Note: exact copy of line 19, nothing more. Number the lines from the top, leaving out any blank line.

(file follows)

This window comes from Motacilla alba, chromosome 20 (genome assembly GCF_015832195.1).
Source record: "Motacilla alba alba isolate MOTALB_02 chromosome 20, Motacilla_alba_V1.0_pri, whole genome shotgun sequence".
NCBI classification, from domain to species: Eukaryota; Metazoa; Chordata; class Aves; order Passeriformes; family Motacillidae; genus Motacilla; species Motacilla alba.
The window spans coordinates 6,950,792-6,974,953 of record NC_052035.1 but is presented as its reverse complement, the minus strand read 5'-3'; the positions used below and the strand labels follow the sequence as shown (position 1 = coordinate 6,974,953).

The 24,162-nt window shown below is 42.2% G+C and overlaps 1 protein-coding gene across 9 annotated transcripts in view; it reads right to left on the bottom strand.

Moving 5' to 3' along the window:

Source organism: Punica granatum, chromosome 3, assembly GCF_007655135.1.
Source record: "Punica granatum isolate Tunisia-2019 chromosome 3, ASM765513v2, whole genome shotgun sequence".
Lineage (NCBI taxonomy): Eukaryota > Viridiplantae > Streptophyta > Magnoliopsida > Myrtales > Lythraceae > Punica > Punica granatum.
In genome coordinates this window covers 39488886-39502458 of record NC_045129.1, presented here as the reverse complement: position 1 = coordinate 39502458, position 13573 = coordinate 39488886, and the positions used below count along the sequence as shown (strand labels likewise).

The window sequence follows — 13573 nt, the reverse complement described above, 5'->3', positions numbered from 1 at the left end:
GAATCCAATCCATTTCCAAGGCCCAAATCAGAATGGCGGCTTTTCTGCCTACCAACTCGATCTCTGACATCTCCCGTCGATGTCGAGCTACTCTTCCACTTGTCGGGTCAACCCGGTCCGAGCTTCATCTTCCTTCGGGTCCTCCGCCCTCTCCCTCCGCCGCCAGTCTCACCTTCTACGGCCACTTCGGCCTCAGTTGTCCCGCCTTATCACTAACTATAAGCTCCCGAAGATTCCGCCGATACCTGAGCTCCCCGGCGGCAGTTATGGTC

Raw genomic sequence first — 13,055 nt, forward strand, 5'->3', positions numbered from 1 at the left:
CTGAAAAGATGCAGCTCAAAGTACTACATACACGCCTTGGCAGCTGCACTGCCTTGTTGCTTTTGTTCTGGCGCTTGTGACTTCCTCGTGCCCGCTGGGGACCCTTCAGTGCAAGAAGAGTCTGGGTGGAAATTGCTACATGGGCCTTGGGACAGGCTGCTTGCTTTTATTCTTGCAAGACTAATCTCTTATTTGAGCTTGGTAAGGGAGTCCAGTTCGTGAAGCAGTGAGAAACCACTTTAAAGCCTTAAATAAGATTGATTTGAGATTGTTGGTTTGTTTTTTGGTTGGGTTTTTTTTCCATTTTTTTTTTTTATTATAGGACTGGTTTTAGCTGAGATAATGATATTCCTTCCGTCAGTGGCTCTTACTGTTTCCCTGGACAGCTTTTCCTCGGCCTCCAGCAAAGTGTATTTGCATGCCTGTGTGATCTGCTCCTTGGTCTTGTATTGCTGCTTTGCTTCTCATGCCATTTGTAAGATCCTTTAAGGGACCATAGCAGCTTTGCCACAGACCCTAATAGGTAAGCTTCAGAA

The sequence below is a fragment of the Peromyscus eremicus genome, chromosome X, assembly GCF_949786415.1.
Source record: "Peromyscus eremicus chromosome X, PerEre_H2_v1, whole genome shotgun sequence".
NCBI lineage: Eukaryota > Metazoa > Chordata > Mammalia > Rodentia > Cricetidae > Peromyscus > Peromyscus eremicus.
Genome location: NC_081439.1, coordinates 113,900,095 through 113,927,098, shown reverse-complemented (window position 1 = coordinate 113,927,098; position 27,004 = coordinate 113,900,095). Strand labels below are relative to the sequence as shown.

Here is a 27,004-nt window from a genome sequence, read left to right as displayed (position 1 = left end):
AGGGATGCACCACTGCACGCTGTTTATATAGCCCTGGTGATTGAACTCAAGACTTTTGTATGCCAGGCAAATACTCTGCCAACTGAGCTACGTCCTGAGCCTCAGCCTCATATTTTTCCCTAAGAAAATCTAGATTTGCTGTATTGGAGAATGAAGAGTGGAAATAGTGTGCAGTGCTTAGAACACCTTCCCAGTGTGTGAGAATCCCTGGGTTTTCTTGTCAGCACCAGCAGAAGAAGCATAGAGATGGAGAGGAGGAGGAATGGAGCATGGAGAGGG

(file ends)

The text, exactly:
Here is a 27,004-nt window from a genome sequence, read left to right as displayed (position 1 = left end):